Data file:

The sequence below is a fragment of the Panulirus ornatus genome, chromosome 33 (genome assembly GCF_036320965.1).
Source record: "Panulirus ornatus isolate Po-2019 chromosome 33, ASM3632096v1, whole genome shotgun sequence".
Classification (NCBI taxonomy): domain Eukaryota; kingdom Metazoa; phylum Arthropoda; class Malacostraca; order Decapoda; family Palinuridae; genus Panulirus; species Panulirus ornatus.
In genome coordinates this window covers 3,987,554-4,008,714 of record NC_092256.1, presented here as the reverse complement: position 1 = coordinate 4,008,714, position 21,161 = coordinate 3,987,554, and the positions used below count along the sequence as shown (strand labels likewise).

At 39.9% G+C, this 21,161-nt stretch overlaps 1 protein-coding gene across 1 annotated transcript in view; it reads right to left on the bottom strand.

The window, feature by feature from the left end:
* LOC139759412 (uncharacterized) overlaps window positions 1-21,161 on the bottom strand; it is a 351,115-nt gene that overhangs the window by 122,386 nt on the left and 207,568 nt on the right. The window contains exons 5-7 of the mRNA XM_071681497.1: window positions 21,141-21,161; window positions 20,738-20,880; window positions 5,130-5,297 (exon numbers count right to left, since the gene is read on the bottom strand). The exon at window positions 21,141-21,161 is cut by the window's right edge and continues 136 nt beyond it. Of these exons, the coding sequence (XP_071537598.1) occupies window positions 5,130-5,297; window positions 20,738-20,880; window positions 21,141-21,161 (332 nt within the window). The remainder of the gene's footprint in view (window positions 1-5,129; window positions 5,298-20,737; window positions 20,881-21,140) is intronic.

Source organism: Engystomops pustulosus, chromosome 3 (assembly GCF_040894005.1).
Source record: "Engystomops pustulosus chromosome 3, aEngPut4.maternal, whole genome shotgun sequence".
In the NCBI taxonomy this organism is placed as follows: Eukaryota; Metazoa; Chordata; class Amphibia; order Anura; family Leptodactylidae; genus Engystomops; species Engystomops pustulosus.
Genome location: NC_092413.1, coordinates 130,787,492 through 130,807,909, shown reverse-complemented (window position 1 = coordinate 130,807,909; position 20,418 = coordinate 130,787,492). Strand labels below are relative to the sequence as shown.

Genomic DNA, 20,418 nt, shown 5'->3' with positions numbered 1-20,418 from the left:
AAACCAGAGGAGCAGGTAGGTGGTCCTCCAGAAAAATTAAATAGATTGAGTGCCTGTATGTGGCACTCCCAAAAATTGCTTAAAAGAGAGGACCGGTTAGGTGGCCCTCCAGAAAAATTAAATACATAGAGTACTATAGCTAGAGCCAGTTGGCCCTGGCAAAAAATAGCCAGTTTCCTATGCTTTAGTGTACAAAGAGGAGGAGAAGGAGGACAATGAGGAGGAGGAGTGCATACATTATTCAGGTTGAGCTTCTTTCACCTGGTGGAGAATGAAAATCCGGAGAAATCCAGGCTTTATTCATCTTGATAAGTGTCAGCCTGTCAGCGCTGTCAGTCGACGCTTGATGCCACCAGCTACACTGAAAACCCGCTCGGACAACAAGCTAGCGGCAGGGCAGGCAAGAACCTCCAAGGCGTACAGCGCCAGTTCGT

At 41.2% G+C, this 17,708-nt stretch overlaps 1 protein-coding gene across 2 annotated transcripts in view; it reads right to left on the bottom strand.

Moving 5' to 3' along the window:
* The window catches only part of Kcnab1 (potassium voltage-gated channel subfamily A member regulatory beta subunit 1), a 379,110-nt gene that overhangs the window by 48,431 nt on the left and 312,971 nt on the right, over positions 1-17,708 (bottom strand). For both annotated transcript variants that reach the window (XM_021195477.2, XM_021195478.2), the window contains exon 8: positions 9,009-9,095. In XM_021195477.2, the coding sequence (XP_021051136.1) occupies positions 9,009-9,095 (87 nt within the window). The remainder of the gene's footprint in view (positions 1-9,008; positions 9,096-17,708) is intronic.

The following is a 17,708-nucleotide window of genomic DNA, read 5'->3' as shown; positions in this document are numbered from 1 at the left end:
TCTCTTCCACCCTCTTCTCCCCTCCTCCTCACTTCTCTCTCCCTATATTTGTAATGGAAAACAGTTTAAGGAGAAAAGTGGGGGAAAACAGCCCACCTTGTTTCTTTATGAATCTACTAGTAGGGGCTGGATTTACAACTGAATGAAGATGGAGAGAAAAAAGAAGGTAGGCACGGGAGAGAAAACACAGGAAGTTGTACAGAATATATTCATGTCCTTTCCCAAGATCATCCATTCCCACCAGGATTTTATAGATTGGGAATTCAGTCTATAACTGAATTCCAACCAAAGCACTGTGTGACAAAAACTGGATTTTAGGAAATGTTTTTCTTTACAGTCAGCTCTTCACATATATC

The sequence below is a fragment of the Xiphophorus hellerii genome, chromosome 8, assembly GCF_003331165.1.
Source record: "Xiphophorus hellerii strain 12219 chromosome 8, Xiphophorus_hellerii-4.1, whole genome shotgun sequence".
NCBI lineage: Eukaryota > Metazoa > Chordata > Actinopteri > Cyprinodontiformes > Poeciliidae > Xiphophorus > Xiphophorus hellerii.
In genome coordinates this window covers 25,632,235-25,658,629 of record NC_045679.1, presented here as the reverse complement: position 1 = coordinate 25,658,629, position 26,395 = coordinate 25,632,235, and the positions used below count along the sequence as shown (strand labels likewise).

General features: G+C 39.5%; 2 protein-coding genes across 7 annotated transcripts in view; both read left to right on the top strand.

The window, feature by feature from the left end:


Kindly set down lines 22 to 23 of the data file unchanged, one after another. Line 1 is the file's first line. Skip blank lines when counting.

In genome coordinates this window covers 25,632,235-25,658,629 of record NC_045679.1, presented here as the reverse complement: position 1 = coordinate 25,658,629, position 26,395 = coordinate 25,632,235, and the positions used below count along the sequence as shown (strand labels likewise).

General features: G+C 39.5%; 2 protein-coding genes across 7 annotated transcripts in view; both read left to right on the top strand.